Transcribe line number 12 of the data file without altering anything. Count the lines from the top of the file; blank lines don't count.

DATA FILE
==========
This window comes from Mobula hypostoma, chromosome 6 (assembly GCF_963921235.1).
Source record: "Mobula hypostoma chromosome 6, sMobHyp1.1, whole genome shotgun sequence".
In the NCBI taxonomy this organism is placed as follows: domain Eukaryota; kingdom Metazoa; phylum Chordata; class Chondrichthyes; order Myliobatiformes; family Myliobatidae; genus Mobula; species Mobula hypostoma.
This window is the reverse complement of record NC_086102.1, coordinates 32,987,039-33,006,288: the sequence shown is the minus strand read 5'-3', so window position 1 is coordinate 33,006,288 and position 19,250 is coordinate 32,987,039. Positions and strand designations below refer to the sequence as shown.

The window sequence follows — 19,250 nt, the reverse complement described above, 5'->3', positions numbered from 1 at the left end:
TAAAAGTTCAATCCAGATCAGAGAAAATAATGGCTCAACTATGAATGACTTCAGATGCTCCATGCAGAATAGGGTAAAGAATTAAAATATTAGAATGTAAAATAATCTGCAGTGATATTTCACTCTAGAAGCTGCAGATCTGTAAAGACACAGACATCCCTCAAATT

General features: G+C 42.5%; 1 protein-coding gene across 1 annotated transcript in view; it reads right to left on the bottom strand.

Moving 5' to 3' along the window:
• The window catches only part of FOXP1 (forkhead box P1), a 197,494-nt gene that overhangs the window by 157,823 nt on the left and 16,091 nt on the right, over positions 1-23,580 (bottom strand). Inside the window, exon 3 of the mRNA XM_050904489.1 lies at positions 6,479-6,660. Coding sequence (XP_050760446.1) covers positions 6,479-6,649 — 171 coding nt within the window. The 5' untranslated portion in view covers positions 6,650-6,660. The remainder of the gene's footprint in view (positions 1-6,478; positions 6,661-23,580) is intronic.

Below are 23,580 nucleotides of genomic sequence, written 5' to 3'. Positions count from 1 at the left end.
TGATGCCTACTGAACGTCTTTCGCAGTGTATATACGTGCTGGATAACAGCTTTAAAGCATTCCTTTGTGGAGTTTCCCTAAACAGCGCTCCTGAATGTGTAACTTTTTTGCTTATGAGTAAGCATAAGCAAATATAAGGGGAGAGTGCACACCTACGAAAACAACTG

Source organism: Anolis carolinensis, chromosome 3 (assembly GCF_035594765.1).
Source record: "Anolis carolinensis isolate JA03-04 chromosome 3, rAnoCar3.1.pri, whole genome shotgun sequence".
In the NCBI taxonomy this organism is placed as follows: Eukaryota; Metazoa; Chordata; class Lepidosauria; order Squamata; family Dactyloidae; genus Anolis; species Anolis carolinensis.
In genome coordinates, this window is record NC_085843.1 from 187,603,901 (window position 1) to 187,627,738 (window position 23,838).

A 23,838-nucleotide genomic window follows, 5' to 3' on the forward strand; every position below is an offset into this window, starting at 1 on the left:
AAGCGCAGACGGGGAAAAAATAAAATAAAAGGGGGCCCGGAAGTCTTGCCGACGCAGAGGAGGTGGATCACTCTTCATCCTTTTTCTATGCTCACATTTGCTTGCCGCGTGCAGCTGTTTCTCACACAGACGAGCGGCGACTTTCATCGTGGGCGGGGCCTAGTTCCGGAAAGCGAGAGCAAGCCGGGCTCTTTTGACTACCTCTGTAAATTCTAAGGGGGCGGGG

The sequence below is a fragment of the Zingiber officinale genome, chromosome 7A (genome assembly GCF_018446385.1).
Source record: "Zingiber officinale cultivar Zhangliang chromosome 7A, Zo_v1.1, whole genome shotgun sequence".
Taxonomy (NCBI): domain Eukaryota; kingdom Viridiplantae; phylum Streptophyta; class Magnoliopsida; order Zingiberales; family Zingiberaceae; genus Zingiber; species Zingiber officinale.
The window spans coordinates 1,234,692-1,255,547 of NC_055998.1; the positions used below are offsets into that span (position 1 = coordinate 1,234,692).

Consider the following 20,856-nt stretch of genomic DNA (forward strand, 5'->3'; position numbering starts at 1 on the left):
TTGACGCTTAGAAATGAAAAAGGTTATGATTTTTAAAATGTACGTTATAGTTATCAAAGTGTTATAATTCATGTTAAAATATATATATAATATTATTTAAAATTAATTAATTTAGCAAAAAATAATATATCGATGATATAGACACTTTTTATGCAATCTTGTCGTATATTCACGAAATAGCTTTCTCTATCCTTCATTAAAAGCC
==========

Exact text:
Source organism: Anolis carolinensis, chromosome 3 (assembly GCF_035594765.1).